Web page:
The names of all persons quoted here, except the government official, have been changed to protect their identities; for the same reason, their villages too have not been named. This is part two of a two-part story. 

Keeda jadi has transformed lives here,” Sunil Singh says, while driving the taxi in which we are travelling. The 23-year-old has been plying the vehicle for two years, carrying passengers from nearby villages to Dharchula, where they go to school or college, the market or healthcare centre. Dharchula block is in Pithoragarh district of Uttarakhand, just a few metres from the India-Nepal border.

Sunil purchased the taxi, a Bolero, with the Rs. 3.5 lakhs he saved from selling the expensive keeda jadi fungus, and by taking a bank loan. He has been going with his family to pick the fungus since he was around eight years old, and is repaying the loan from those earnings.

The ‘caterpillar fungus’ or keeda jadi grows in the alpine meadows of the Tibetan Plateau at an altitude of 3,500 to 5,000 metres. Known as the ‘Himalayan Viagra’ for its aphrodisiacal properties, the fungus – called yarsagumba  in China – is also a valued ingredient in traditional Chinese medicine. One kilo of top-grade keeda jadi can sometimes fetch as much as Rs. 12 lakhs in an illegal cross-border trade. Most of the fungus harvested and sold in Uttarakhand is smuggled by agents to Nepal and then to China.

The fungus harvesting season in Uttarakhand’s high-altitude border districts of Pithoragarh and Chamoli starts in early May and ends by the middle or end of June, with the arrival of the monsoon. Entire families move to the meadows, staying in tents for weeks, working long and arduous hours to collect the fungus. (See A fungus is financing families in Pithoragarh)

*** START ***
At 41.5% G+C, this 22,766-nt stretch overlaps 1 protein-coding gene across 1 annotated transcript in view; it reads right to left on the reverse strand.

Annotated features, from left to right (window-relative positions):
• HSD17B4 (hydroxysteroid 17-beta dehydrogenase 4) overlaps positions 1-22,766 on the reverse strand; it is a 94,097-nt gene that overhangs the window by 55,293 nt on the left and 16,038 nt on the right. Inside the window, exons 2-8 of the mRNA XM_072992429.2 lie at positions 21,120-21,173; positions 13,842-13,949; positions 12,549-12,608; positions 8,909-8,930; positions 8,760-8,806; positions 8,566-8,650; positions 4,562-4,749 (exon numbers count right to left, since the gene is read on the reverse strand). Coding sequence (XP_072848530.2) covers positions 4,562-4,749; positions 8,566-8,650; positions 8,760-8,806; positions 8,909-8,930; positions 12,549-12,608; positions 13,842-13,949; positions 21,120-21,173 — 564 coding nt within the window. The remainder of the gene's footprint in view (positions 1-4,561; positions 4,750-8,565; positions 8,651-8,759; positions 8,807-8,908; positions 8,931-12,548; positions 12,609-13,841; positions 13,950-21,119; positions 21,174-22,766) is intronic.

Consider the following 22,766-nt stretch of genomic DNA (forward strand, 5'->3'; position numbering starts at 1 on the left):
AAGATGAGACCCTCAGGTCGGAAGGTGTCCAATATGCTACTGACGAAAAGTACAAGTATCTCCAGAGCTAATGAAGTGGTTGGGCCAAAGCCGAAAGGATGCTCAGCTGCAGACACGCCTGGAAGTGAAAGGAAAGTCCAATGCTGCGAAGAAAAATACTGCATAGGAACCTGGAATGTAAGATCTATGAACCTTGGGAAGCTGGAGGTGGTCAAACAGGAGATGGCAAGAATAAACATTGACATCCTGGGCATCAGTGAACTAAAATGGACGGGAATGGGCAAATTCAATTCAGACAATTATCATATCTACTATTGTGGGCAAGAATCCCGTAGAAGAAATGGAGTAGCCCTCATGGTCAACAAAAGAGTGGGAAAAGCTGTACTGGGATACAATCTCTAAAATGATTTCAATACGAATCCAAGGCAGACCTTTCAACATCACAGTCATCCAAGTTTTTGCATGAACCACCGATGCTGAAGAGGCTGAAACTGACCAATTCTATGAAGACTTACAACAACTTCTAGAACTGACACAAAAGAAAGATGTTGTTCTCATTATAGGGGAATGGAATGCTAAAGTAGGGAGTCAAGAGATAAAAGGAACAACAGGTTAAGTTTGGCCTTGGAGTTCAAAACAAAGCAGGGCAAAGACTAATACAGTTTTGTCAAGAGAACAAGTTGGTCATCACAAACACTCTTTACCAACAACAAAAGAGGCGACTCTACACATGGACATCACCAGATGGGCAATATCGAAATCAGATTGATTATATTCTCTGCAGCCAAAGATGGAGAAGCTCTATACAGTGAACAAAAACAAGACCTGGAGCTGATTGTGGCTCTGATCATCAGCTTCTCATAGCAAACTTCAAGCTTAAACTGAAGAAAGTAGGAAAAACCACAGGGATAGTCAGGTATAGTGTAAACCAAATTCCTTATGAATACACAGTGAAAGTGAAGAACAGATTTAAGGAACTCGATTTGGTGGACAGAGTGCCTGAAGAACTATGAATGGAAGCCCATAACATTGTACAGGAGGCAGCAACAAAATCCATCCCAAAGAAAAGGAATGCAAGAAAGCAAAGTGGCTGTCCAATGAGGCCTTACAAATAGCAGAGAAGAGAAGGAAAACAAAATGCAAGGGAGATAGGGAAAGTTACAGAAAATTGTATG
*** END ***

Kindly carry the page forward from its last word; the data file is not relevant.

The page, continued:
The alpine meadows of Satper in Pithoragarh district of Uttarakhand
PHOTO • Arpita Chakrabarty
Caterpillar fungus – the collection of keeda jadi of Gopal Singh. He says he spends his all-year round household expenses on earnings of keeda jadi
PHOTO • Arpita Chakrabarty

People from many villages spend May and June in alpine meadows (left), harvesting the fungus (right); it covers their family expenses for months afterwards

And they return with enough fungus to cover a chunk of the family’s expenses for a considerable period of time. “It depends on how many pieces of keeda jadi you pick. The earnings last for a few months for some families and provide sustenance for some for a year,” says Parvati Devi, who is from the same village as Sunil. “This business is risky and tough. But even educated people with college degrees have no employment here. So everyone is involved in this work.” 

The agents or dealers usually arrive in the villages in the months of September-October to collect the fungus; they then use far-flung mountain routes to carry it across the border. “After we return with our collection, we dry it, clean it, preserve it and then protect it with our lives till the middlemen arrive. We live all year round on the earnings from keeda jadi. Without agriculture and jobs, it’s more precious to us than gold,” says Anil Singh, a harvester.

Before the villagers discovered the lucrative fungus, they depended on agriculture, daily wage labour or sheep-herding. But agriculture is not a viable option in this rugged landscape. “The land is not fertile; we mostly cultivate rajma and potatoes. If the harvest is good, and that is rare, we sell some of the produce. Usually we keep it for our own sustenance,” says Bhanu Singh. “The other option is manual labour through MGNREGA but that isn’t as profitable as collecting keeda jadi.”